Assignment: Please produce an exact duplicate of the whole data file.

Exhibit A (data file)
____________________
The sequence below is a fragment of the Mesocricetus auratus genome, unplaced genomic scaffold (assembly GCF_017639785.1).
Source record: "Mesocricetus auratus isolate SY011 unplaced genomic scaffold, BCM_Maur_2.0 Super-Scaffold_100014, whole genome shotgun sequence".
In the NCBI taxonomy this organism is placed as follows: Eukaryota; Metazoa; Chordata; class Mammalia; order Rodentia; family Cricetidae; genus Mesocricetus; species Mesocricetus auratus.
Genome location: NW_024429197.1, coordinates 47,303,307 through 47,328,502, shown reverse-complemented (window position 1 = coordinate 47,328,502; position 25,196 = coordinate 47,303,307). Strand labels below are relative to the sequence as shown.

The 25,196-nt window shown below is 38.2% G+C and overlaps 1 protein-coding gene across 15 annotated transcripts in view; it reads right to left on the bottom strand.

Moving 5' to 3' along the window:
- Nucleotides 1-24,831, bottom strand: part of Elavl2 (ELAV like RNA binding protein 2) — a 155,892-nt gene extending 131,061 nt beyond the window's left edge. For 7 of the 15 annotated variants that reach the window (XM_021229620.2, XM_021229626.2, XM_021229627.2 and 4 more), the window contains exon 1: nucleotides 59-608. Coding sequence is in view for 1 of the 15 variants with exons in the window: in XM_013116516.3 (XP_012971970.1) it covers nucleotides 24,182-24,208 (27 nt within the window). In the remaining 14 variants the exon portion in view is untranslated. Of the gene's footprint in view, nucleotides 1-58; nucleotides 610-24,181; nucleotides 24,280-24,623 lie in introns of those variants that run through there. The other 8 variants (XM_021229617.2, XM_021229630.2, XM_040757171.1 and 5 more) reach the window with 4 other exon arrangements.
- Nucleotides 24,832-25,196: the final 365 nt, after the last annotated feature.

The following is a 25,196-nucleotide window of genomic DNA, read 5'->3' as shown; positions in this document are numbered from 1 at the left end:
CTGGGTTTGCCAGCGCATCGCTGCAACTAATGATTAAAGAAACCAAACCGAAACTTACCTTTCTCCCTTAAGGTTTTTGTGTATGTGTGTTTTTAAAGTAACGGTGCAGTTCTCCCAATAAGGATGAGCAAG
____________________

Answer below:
The sequence below is a fragment of the Mesocricetus auratus genome, unplaced genomic scaffold (assembly GCF_017639785.1).
Source record: "Mesocricetus auratus isolate SY011 unplaced genomic scaffold, BCM_Maur_2.0 Super-Scaffold_100014, whole genome shotgun sequence".
In the NCBI taxonomy this organism is placed as follows: Eukaryota; Metazoa; Chordata; class Mammalia; order Rodentia; family Cricetidae; genus Mesocricetus; species Mesocricetus auratus.
Genome location: NW_024429197.1, coordinates 47,303,307 through 47,328,502, shown reverse-complemented (window position 1 = coordinate 47,328,502; position 25,196 = coordinate 47,303,307). Strand labels below are relative to the sequence as shown.

The 25,196-nt window shown below is 38.2% G+C and overlaps 1 protein-coding gene across 15 annotated transcripts in view; it reads right to left on the bottom strand.

Moving 5' to 3' along the window:
- Nucleotides 1-24,831, bottom strand: part of Elavl2 (ELAV like RNA binding protein 2) — a 155,892-nt gene extending 131,061 nt beyond the window's left edge. For 7 of the 15 annotated variants that reach the window (XM_021229620.2, XM_021229626.2, XM_021229627.2 and 4 more), the window contains exon 1: nucleotides 59-608. Coding sequence is in view for 1 of the 15 variants with exons in the window: in XM_013116516.3 (XP_012971970.1) it covers nucleotides 24,182-24,208 (27 nt within the window). In the remaining 14 variants the exon portion in view is untranslated. Of the gene's footprint in view, nucleotides 1-58; nucleotides 610-24,181; nucleotides 24,280-24,623 lie in introns of those variants that run through there. The other 8 variants (XM_021229617.2, XM_021229630.2, XM_040757171.1 and 5 more) reach the window with 4 other exon arrangements.
- Nucleotides 24,832-25,196: the final 365 nt, after the last annotated feature.

The following is a 25,196-nucleotide window of genomic DNA, read 5'->3' as shown; positions in this document are numbered from 1 at the left end:
CTGGGTTTGCCAGCGCATCGCTGCAACTAATGATTAAAGAAACCAAACCGAAACTTACCTTTCTCCCTTAAGGTTTTTGTGTATGTGTGTTTTTAAAGTAACGGTGCAGTTCTCCCAATAAGGATGAGCAAG